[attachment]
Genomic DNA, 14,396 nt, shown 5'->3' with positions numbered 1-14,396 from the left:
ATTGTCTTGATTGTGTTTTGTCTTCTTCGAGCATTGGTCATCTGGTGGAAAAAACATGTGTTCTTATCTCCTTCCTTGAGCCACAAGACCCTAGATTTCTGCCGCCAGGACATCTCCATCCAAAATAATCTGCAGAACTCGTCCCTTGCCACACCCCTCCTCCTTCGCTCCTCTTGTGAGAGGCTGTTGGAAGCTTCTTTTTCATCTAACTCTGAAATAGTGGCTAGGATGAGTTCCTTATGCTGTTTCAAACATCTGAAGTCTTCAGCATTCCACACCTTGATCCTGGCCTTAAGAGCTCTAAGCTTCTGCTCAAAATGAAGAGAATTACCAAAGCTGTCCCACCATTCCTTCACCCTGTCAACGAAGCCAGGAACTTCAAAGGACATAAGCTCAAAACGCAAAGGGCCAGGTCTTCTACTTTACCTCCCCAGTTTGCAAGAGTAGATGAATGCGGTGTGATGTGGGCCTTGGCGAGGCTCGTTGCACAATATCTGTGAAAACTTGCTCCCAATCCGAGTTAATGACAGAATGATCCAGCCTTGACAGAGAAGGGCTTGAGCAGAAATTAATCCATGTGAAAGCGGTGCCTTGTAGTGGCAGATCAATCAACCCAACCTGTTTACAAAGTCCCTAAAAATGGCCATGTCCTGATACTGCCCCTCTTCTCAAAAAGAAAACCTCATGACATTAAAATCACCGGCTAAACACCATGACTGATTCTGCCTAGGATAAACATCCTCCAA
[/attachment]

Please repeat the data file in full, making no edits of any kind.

Genomic DNA, 14,396 nt, shown 5'->3' with positions numbered 1-14,396 from the left:
ATTGTCTTGATTGTGTTTTGTCTTCTTCGAGCATTGGTCATCTGGTGGAAAAAACATGTGTTCTTATCTCCTTCCTTGAGCCACAAGACCCTAGATTTCTGCCGCCAGGACATCTCCATCCAAAATAATCTGCAGAACTCGTCCCTTGCCACACCCCTCCTCCTTCGCTCCTCTTGTGAGAGGCTGTTGGAAGCTTCTTTTTCATCTAACTCTGAAATAGTGGCTAGGATGAGTTCCTTATGCTGTTTCAAACATCTGAAGTCTTCAGCATTCCACACCTTGATCCTGGCCTTAAGAGCTCTAAGCTTCTGCTCAAAATGAAGAGAATTACCAAAGCTGTCCCACCATTCCTTCACCCTGTCAACGAAGCCAGGAACTTCAAAGGACATAAGCTCAAAACGCAAAGGGCCAGGTCTTCTACTTTACCTCCCCAGTTTGCAAGAGTAGATGAATGCGGTGTGATGTGGGCCTTGGCGAGGCTCGTTGCACAATATCTGTGAAAACTTGCTCCCAATCCGAGTTAATGACAGAATGATCCAGCCTTGACAGAGAAGGGCTTGAGCAGAAATTAATCCATGTGAAAGCGGTGCCTTGTAGTGGCAGATCAATCAACCCAACCTGTTTACAAAGTCCCTAAAAATGGCCATGTCCTGATACTGCCCCTCTTCTCAAAAAGAAAACCTCATGACATTAAAATCACCGGCTAAACACCATGACTGATTCTGCCTAGGATAAACATCCTCCAA